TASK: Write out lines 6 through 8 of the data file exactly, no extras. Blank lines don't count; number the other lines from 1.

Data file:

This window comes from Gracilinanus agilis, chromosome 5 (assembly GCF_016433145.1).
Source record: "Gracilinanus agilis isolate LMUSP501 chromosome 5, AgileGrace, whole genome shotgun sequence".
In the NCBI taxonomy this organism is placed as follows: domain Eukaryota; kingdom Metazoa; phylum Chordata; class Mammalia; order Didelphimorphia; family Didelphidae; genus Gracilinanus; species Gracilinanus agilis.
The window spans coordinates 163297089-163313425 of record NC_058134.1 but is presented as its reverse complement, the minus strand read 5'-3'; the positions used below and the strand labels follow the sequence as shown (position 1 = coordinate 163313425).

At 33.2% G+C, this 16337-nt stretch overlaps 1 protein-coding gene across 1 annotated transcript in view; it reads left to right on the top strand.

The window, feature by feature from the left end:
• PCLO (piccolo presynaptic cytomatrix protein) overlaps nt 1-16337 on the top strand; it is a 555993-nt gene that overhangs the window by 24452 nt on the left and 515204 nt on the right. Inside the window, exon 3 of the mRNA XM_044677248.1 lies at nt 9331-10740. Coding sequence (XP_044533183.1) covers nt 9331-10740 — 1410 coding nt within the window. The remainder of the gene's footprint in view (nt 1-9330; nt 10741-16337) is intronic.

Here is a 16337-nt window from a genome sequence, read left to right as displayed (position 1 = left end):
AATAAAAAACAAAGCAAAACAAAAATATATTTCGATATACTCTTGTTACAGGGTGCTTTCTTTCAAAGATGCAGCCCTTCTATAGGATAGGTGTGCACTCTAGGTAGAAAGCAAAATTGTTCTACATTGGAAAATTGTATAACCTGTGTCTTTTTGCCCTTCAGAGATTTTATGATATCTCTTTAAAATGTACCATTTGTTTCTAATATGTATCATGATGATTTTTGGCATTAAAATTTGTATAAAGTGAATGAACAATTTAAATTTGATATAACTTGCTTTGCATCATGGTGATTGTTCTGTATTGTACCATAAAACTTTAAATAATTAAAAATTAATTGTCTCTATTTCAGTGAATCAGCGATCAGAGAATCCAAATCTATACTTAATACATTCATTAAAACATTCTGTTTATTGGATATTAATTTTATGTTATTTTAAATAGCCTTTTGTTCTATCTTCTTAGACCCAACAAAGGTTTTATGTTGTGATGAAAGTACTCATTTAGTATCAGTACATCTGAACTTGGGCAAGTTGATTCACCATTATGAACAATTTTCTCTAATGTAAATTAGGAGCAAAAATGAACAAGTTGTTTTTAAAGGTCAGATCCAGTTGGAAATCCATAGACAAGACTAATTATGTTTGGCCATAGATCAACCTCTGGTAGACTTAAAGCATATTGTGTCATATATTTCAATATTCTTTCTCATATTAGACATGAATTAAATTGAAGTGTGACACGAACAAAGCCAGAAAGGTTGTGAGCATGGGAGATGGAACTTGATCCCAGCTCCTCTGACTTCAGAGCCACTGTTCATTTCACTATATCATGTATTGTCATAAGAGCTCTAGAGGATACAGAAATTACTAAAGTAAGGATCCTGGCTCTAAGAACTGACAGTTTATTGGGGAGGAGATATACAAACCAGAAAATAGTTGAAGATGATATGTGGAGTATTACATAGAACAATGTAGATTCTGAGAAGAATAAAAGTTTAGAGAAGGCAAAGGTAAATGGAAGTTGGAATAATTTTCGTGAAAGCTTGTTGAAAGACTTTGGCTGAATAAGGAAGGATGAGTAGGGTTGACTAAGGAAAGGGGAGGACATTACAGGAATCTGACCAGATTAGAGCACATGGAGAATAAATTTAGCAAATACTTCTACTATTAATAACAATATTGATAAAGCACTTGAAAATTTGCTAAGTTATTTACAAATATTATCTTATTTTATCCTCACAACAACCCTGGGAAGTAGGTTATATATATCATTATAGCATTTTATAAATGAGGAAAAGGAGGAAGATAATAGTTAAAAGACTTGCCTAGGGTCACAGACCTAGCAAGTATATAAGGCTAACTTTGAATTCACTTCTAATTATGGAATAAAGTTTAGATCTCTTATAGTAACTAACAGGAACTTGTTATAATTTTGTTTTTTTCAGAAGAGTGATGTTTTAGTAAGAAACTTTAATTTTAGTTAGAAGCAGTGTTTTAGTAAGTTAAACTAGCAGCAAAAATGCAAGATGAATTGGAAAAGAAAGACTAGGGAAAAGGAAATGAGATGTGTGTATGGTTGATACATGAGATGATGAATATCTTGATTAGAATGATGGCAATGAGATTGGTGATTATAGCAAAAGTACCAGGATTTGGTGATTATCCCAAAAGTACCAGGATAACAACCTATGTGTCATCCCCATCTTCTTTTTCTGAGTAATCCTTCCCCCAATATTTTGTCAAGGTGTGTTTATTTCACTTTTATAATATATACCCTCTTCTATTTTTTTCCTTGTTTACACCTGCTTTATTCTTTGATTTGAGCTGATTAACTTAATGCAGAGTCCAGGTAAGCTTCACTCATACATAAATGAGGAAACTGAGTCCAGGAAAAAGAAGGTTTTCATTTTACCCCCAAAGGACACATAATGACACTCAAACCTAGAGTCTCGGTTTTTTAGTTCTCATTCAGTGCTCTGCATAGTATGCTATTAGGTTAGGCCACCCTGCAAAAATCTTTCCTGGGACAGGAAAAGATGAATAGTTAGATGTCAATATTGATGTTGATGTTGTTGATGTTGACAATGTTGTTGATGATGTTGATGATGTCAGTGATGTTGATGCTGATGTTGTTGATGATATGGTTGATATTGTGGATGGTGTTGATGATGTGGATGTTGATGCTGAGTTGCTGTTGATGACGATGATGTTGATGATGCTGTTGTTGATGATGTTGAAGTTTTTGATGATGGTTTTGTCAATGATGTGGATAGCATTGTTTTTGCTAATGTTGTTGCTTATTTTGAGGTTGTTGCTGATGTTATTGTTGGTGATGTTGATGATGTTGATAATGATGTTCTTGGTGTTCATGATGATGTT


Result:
The window, feature by feature from the left end:
• PCLO (piccolo presynaptic cytomatrix protein) overlaps nt 1-16337 on the top strand; it is a 555993-nt gene that overhangs the window by 24452 nt on the left and 515204 nt on the right. Inside the window, exon 3 of the mRNA XM_044677248.1 lies at nt 9331-10740. Coding sequence (XP_044533183.1) covers nt 9331-10740 — 1410 coding nt within the window. The remainder of the gene's footprint in view (nt 1-9330; nt 10741-16337) is intronic.

Here is a 16337-nt window from a genome sequence, read left to right as displayed (position 1 = left end):